The chapters include The Coup Steal This Album, Diamond and the Psychotic Neurotics Stunts, Blunts & Hip Hop, Dr. Octagon Dr. Octagonecologyst, Ice Cube AmeriKKKa's Most Wanted & Kill At Will, Masta Ace Incorporated SlaughtaHouse, Kool G Rap & DJ Polo Wanted: Dead Or Alive, ED O.G & Da Bulldogs Life Of A Kid In The Ghetto, Jeru The Damaja The Sun Rises In The East, Mos Def & Talib Kweli Are Black Star, and KMD Black Bastards. Meanwhile the accompanying artist interviews include ones with such hip-hop acts as DJ Jazzy Jeff, Ice Cube, Mos Def & Talib Kweli, Mantronix, MF Doom, and Company Flow.

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Music History Monday: March 3

Posted by Jeff Harris, March 3, 2014 10:00am | Post a Comment

To read more Behind The Grooves, go to http://behindthegrooves.tumblr.com.

On this day in music history: March 3, 1972Music of My Mind, the fourteenth studio album by Stevie Wonder is released. Produced by Stevie Wonder, Bob Margouleff, and Malcolm Cecil, it is recorded Media Sound Studios and Electric Lady Studios in New York City, and Crystal Industries in Los Angeles from mid 1971 - early 1972. After recording for Motown since the age of 12, Stevie Wonder's contract with the label expires when he turns 21 years old on May 13, 1971. In spite of millions in record sales and earnings generated, he will find that there is only $1 million held in trust for him. Instead of renewing his contract with Motown, he'll move to New York and begin working with Bob Margouleff and Malcolm Cecil of Tonto's Expanding Head Band who will assist him in taking his music to the next level. Experimenting with synthesizers, Wonder will block book studio time and record for several months before re-emerging with a new sound and career direction. Having fielded several offers from rival record companies, he will re-sign with Motown Records but strictly on his own terms. He will negotiate a deal that gives him complete artistic control, his own music publishing company, and one of the highest royalty rates in the music business. Released as the first album under his new deal, Music of My Mind will be a major turning point for Stevie Wonder, beginning an era that will produce some of his most critically acclaimed and commercially successful work. Spinning off two singles including "Superwoman (Where Were You When I Needed You)" (#13 R&B, #33 Pop), and "Keep On Running" (#36 R&B, #90 Pop), Music Of My Mind will peak at #6 on the Billboard R&B album chart and #21 on the Top 200.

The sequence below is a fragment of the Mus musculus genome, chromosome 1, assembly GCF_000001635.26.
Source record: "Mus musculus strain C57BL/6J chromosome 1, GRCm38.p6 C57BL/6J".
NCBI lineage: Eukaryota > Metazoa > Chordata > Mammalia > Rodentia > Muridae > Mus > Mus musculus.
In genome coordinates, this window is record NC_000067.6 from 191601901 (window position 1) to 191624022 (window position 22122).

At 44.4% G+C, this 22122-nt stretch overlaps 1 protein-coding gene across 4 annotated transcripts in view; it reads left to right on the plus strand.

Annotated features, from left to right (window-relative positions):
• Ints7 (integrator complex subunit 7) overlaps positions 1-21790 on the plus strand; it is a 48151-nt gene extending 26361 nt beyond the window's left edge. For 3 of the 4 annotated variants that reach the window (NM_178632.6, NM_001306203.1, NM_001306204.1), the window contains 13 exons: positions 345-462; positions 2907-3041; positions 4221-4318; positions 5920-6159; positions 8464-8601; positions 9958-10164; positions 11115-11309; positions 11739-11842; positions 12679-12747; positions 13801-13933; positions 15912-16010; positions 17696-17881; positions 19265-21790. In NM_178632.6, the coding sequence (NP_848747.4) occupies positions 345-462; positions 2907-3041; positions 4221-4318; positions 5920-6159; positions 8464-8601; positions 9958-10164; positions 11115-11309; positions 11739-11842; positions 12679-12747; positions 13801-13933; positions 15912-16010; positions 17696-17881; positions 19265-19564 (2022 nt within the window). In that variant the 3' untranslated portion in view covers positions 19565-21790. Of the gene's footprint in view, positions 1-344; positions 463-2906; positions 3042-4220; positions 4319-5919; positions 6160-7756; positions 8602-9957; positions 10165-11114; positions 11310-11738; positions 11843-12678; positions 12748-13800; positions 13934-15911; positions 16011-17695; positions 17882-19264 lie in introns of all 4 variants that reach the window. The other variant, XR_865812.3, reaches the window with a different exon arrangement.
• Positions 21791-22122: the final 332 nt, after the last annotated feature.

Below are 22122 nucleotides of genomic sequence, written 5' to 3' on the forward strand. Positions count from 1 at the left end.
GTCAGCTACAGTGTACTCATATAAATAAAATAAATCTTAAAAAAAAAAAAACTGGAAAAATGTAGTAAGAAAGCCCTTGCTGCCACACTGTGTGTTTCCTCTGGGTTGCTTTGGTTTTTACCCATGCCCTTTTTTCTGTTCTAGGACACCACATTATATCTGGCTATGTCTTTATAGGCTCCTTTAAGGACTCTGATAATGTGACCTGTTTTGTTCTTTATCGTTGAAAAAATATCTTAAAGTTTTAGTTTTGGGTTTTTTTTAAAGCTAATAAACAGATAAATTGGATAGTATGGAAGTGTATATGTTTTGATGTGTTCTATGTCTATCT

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Hip-Hop Rap-Up, Week End 01.31.14: Childish Gambino, DJ Platurn, DJ Mek, Step Brothers, Bobby Capri, Eclectic Method + more

Posted by Billyjam, January 31, 2014 12:30pm | Post a Comment

Childish Gambino "3005" (from 
Because the Internet - his number one album at Amoeba)


Amoeba Music Hollywood Hip-Hop Top Five for Week Ending January 31 2014


1) Childish Gambino Because the Internet (Glassnote)

2) Dam-Funk & Snoopzilla 7 Days of Funk (Stones Throw)

3)
Eminem The Marshall Mathers LP2 (Interscope)

4) Dom Kennedy Get Home Safely (The Other Peoples Money Co.)

5) Earl Sweatshirt Doris (Columbia)

Shout out to Ervin at Amoeba Hollywood for this week's hip-hop chart that reflects the best sellers at the SoCal store and pretty much repeats last week's chart from the store. Meanwhile a brand new release not on this chart but selling well and likely to be on next week's chart is the
The Step Brothers' Lord Steppington on Rhymesayers  Entertainment (CD & 2 LP vinyl) that is really an amazing album. I have listened to it repeatedly over the past week and each listen hear some new part due to its intricately layered production - thanks to the endlessly talented duo of The Alchemist and Evidence who make up the Step Brothers and are joined by a excellently chosen group of guest emcees throughout the 14 tracks including Oh No ("Draw Something") and Styles P ("No Hesitation").